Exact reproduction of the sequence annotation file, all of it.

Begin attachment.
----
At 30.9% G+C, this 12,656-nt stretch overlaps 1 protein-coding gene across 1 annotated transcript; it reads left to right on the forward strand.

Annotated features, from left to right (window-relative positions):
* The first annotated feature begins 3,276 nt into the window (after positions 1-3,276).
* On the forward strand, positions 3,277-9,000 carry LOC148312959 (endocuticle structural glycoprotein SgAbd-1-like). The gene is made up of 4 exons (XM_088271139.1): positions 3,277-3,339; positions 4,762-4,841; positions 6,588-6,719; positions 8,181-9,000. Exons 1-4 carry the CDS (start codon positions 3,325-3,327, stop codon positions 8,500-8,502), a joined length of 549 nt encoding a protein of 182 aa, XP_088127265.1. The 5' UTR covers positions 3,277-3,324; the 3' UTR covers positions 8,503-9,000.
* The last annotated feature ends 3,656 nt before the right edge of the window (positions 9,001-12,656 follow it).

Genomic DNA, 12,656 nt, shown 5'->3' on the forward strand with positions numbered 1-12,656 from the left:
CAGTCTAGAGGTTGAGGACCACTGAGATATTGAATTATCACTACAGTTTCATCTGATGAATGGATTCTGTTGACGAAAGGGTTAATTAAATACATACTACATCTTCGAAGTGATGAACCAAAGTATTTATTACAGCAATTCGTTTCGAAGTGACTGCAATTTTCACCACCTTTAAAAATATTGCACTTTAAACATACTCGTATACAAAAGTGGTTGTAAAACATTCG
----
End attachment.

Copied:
At 30.9% G+C, this 12,656-nt stretch overlaps 1 protein-coding gene across 1 annotated transcript; it reads left to right on the forward strand.

Annotated features, from left to right (window-relative positions):
* The first annotated feature begins 3,276 nt into the window (after positions 1-3,276).
* On the forward strand, positions 3,277-9,000 carry LOC148312959 (endocuticle structural glycoprotein SgAbd-1-like). The gene is made up of 4 exons (XM_088271139.1): positions 3,277-3,339; positions 4,762-4,841; positions 6,588-6,719; positions 8,181-9,000. Exons 1-4 carry the CDS (start codon positions 3,325-3,327, stop codon positions 8,500-8,502), a joined length of 549 nt encoding a protein of 182 aa, XP_088127265.1. The 5' UTR covers positions 3,277-3,324; the 3' UTR covers positions 8,503-9,000.
* The last annotated feature ends 3,656 nt before the right edge of the window (positions 9,001-12,656 follow it).

Genomic DNA, 12,656 nt, shown 5'->3' on the forward strand with positions numbered 1-12,656 from the left:
CAGTCTAGAGGTTGAGGACCACTGAGATATTGAATTATCACTACAGTTTCATCTGATGAATGGATTCTGTTGACGAAAGGGTTAATTAAATACATACTACATCTTCGAAGTGATGAACCAAAGTATTTATTACAGCAATTCGTTTCGAAGTGACTGCAATTTTCACCACCTTTAAAAATATTGCACTTTAAACATACTCGTATACAAAAGTGGTTGTAAAACATTCG